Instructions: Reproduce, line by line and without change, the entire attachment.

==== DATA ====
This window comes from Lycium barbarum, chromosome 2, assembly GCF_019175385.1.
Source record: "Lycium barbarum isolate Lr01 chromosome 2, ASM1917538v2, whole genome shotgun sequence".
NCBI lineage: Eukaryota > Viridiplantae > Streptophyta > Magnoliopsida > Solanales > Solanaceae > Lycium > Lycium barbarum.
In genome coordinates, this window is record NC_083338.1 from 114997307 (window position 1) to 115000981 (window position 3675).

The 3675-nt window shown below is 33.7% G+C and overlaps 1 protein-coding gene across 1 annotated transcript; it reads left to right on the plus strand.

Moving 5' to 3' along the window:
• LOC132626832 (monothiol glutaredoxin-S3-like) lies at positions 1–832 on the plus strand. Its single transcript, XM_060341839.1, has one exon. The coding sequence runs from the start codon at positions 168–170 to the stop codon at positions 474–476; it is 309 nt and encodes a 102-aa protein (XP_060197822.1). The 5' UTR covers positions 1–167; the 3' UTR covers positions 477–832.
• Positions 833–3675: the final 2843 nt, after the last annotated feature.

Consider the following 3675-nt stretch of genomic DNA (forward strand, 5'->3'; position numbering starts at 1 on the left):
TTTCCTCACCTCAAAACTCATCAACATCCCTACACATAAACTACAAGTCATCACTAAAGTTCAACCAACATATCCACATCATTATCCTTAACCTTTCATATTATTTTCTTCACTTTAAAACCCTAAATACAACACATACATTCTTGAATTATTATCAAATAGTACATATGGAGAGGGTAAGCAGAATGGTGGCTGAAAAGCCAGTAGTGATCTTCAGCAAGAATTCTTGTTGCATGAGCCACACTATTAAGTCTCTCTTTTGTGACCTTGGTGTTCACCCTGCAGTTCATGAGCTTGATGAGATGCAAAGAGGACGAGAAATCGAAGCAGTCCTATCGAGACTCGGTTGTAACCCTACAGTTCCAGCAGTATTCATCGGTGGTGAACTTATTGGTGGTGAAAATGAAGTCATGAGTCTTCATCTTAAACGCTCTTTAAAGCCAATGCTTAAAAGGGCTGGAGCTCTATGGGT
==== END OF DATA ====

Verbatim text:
This window comes from Lycium barbarum, chromosome 2, assembly GCF_019175385.1.
Source record: "Lycium barbarum isolate Lr01 chromosome 2, ASM1917538v2, whole genome shotgun sequence".
NCBI lineage: Eukaryota > Viridiplantae > Streptophyta > Magnoliopsida > Solanales > Solanaceae > Lycium > Lycium barbarum.
In genome coordinates, this window is record NC_083338.1 from 114997307 (window position 1) to 115000981 (window position 3675).

The 3675-nt window shown below is 33.7% G+C and overlaps 1 protein-coding gene across 1 annotated transcript; it reads left to right on the plus strand.

Moving 5' to 3' along the window:
• LOC132626832 (monothiol glutaredoxin-S3-like) lies at positions 1–832 on the plus strand. Its single transcript, XM_060341839.1, has one exon. The coding sequence runs from the start codon at positions 168–170 to the stop codon at positions 474–476; it is 309 nt and encodes a 102-aa protein (XP_060197822.1). The 5' UTR covers positions 1–167; the 3' UTR covers positions 477–832.
• Positions 833–3675: the final 2843 nt, after the last annotated feature.

Consider the following 3675-nt stretch of genomic DNA (forward strand, 5'->3'; position numbering starts at 1 on the left):
TTTCCTCACCTCAAAACTCATCAACATCCCTACACATAAACTACAAGTCATCACTAAAGTTCAACCAACATATCCACATCATTATCCTTAACCTTTCATATTATTTTCTTCACTTTAAAACCCTAAATACAACACATACATTCTTGAATTATTATCAAATAGTACATATGGAGAGGGTAAGCAGAATGGTGGCTGAAAAGCCAGTAGTGATCTTCAGCAAGAATTCTTGTTGCATGAGCCACACTATTAAGTCTCTCTTTTGTGACCTTGGTGTTCACCCTGCAGTTCATGAGCTTGATGAGATGCAAAGAGGACGAGAAATCGAAGCAGTCCTATCGAGACTCGGTTGTAACCCTACAGTTCCAGCAGTATTCATCGGTGGTGAACTTATTGGTGGTGAAAATGAAGTCATGAGTCTTCATCTTAAACGCTCTTTAAAGCCAATGCTTAAAAGGGCTGGAGCTCTATGGGT